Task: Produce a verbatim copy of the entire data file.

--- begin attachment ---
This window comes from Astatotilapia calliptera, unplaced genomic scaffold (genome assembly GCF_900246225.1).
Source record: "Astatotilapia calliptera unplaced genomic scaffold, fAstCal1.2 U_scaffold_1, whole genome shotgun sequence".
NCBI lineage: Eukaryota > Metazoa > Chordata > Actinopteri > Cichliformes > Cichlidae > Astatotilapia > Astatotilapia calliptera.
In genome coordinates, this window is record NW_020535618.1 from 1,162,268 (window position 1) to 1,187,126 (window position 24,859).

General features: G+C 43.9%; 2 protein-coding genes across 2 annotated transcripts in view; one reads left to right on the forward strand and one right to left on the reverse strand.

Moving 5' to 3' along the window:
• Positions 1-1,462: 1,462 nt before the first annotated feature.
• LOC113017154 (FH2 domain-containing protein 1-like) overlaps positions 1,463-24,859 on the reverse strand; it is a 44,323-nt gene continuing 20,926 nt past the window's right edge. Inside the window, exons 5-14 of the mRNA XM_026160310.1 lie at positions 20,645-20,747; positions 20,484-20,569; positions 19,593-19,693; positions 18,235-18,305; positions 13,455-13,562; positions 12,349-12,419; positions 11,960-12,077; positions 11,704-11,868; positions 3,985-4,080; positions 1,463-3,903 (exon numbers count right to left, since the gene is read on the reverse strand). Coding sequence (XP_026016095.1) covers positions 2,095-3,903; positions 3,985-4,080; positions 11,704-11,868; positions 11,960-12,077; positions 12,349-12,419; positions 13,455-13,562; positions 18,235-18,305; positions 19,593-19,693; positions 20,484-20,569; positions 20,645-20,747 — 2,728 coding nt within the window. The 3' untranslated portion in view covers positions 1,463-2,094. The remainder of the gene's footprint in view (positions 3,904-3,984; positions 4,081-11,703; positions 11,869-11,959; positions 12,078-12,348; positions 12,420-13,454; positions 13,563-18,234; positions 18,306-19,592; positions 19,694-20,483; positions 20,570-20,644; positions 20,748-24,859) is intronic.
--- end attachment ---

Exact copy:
This window comes from Astatotilapia calliptera, unplaced genomic scaffold (genome assembly GCF_900246225.1).
Source record: "Astatotilapia calliptera unplaced genomic scaffold, fAstCal1.2 U_scaffold_1, whole genome shotgun sequence".
NCBI lineage: Eukaryota > Metazoa > Chordata > Actinopteri > Cichliformes > Cichlidae > Astatotilapia > Astatotilapia calliptera.
In genome coordinates, this window is record NW_020535618.1 from 1,162,268 (window position 1) to 1,187,126 (window position 24,859).

General features: G+C 43.9%; 2 protein-coding genes across 2 annotated transcripts in view; one reads left to right on the forward strand and one right to left on the reverse strand.

Moving 5' to 3' along the window:
• Positions 1-1,462: 1,462 nt before the first annotated feature.
• LOC113017154 (FH2 domain-containing protein 1-like) overlaps positions 1,463-24,859 on the reverse strand; it is a 44,323-nt gene continuing 20,926 nt past the window's right edge. Inside the window, exons 5-14 of the mRNA XM_026160310.1 lie at positions 20,645-20,747; positions 20,484-20,569; positions 19,593-19,693; positions 18,235-18,305; positions 13,455-13,562; positions 12,349-12,419; positions 11,960-12,077; positions 11,704-11,868; positions 3,985-4,080; positions 1,463-3,903 (exon numbers count right to left, since the gene is read on the reverse strand). Coding sequence (XP_026016095.1) covers positions 2,095-3,903; positions 3,985-4,080; positions 11,704-11,868; positions 11,960-12,077; positions 12,349-12,419; positions 13,455-13,562; positions 18,235-18,305; positions 19,593-19,693; positions 20,484-20,569; positions 20,645-20,747 — 2,728 coding nt within the window. The 3' untranslated portion in view covers positions 1,463-2,094. The remainder of the gene's footprint in view (positions 3,904-3,984; positions 4,081-11,703; positions 11,869-11,959; positions 12,078-12,348; positions 12,420-13,454; positions 13,563-18,234; positions 18,306-19,592; positions 19,694-20,483; positions 20,570-20,644; positions 20,748-24,859) is intronic.